The synthetics in Figure 3a do not take earthquake source function into account, therefore they are better named as Green's function. In order to compare the synthetics with observed data, we take the direct P wave's envelope as source time function and convolve it with the Green's function. Figure 3b shows the synthetics (red line) and the observed data (black line) for a deep event (020628). The synthetics' onset times and shapes match the observed data well, both showing rapid increase of amplitude at 2290 s and gradual decay about 30s later. More data and synthetics are displayed in Figure S5, where we just model the P′P′ precursors at distance <10° to avoid the P3KP interference. Therefore, asymmetric scattering from free surface roughness and shallow heterogeneities is capable of explaining both the timing, duration and waveform feature of observed P′P′ precursor. Furthermore, we estimate strength of the asymmetrical (P′surfP′ + P′•d•P′) and symmetrical scattering (P′210P′) based on the mantle Q model by Shearer and Earle  and the core Q model by Li and Cormier . We find that the symmetrical scattering should be two orders of magnitude weaker than the asymmetrical scattering (Figure 3c).
3. Discussion and Conclusion
 Precursors to P′P′ and other multiples phases (SS, PP, etc) are important in studying mantle discontinuities for the case of symmetric paths, and indeed have led to significant discoveries of depth and sharpness of 410 and 660 discontinuities [Shearer and Flanagan, 1999; Xu et al., 2003]. Maybe there are substantial heterogeneities at depths of 150–210 km, and we can not rule out that some components of P′P′ precursors are from the symmetric back scattering of P′210P′. However, the crust as one of the most inhomogeneous portion in the Earth and the free surface as the strongest discontinuity imply that the globally observed short period P′P′ precursors are probably dominated by P′surfP′ and P′•d•P′. The nearly constant onset travel time and deviation of direction of arrival from great circle path with array analysis argue that the asymmetrical scattering P′surfP′ or P′•d•P′ as the source of P′P′ precursor. The polarization analysis provides extra direct evidences of asymmetrical scattering for the near-podal distances. Recent studies also demonstrated that the asymmetrical scattering is responsible for precursors to P′P′ at distances from 30–50 degrees [Earle et al., 2011], consistent with our near-podal analysis. Moreover, our study consists of seismic records from global stations and earthquakes, thus suggesting that the asymmetrical scattering mechanism is applicable for the whole Earth. However, we can not specify whether the rough free surface or the volume heterogeneity inside the Earth is the main contributor because of the limited knowledge of the global crust and upper mantle's heterogeneity, though the topography of free surface is accurately known.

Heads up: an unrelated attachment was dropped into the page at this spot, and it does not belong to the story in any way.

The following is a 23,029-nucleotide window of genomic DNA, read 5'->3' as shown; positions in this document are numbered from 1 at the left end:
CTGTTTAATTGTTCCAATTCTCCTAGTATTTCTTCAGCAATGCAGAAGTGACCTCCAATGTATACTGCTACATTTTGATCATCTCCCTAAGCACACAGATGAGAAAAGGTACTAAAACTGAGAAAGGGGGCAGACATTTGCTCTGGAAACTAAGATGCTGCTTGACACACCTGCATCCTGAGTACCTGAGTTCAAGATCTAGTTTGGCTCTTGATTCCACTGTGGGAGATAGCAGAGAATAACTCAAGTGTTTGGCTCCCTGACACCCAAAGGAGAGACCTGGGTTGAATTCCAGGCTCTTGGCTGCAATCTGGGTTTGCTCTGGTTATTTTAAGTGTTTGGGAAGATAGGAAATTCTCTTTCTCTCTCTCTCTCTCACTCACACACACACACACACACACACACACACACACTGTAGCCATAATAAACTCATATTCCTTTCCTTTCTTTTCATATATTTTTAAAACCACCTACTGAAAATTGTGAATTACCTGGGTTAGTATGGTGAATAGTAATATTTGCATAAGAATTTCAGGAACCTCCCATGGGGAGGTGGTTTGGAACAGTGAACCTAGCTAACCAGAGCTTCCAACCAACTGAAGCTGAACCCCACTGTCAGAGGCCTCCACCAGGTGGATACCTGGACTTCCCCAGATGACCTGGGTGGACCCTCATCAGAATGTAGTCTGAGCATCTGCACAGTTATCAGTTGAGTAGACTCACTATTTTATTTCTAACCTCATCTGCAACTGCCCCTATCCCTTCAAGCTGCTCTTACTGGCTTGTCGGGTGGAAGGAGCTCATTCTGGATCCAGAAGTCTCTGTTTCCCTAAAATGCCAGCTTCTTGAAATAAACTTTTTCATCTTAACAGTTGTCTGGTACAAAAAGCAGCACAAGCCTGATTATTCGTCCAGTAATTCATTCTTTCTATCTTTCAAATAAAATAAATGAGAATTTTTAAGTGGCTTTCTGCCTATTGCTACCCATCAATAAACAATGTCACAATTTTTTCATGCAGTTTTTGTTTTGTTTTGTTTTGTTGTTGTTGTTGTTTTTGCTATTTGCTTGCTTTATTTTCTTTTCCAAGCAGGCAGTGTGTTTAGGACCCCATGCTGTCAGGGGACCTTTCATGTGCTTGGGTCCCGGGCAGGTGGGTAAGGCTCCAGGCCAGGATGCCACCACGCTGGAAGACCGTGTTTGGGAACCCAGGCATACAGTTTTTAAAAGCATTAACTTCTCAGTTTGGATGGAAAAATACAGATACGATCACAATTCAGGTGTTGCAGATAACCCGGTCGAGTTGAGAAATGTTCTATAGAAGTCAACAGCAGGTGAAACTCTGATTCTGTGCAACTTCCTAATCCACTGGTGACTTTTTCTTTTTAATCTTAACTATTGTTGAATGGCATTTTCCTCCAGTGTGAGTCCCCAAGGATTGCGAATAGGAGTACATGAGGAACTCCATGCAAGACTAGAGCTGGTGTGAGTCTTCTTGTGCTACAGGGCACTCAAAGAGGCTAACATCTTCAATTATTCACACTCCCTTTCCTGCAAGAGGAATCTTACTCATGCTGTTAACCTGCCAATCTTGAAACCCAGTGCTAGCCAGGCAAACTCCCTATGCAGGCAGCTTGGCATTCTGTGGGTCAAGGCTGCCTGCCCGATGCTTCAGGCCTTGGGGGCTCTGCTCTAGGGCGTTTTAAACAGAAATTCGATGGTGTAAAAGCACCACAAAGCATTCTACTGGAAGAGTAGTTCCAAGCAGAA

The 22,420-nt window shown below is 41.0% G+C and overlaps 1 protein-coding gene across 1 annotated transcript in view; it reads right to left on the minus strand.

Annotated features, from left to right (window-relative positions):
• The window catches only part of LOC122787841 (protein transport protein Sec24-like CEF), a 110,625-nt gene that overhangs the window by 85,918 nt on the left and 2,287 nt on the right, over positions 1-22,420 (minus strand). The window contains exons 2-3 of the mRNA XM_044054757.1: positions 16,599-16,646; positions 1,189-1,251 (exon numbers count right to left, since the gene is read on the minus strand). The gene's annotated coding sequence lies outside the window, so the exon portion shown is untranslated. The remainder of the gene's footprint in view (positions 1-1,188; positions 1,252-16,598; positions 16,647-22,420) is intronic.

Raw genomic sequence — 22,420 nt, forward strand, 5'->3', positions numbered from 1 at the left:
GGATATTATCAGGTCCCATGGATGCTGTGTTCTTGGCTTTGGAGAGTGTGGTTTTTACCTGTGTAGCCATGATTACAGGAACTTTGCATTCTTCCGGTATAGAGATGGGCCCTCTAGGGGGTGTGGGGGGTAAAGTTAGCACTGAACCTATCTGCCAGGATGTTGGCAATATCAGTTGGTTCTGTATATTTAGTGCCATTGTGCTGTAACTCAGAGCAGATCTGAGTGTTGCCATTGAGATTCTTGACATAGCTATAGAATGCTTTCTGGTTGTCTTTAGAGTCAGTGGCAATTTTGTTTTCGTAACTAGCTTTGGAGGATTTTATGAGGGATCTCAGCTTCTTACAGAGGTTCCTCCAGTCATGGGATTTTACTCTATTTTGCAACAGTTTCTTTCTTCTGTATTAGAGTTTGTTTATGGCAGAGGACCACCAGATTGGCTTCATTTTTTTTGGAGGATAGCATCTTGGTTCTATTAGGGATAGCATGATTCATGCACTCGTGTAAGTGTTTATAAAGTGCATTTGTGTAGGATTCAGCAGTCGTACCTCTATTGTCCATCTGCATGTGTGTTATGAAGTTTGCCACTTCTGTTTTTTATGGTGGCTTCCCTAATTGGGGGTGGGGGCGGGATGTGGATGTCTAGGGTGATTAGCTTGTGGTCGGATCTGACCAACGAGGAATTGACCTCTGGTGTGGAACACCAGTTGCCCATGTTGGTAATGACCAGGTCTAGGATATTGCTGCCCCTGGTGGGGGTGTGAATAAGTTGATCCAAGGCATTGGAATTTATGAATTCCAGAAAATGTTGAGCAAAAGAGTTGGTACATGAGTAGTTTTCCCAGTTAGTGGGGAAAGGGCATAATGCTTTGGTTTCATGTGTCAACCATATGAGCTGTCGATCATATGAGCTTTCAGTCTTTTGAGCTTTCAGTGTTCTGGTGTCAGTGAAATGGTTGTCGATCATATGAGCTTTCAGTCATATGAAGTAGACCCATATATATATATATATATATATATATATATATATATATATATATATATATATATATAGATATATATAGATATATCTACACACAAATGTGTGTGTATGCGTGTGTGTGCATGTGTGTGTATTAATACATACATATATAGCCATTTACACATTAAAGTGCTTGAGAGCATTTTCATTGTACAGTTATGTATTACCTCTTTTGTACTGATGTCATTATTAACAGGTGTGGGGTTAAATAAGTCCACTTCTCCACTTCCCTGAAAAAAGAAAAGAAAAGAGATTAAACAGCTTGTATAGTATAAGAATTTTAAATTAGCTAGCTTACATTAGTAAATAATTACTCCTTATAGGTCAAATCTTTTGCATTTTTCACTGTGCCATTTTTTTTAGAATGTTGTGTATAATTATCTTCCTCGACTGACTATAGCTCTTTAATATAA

From quantitative calculation we suggest that P′surfP′ or P′•d•P′ could be from the scattering of rough free surface or the forward scattering of heterogeneity in crust and upper mantle, and the back scattering from these structures could be fairly weak. But maybe at some quiet stations the back scattering of the crust or upper mantle's heterogeneity could be well observed, as the signals are earlier than the observed P′surfP′ [Earle et al., 2011]. If so, the earlier precursors may reveal more information of the crust and upper mantle's heterogeneity, for example the autocorrelation length can be constrained from the ratio of the forward and back scattering energy.
 We are grateful that two reviewers provide constructive comments. Data are provided by IRIS/DMC and Chinese Seismic Network/CSNDMC. Supported by NSFC 40821160549, 41074032.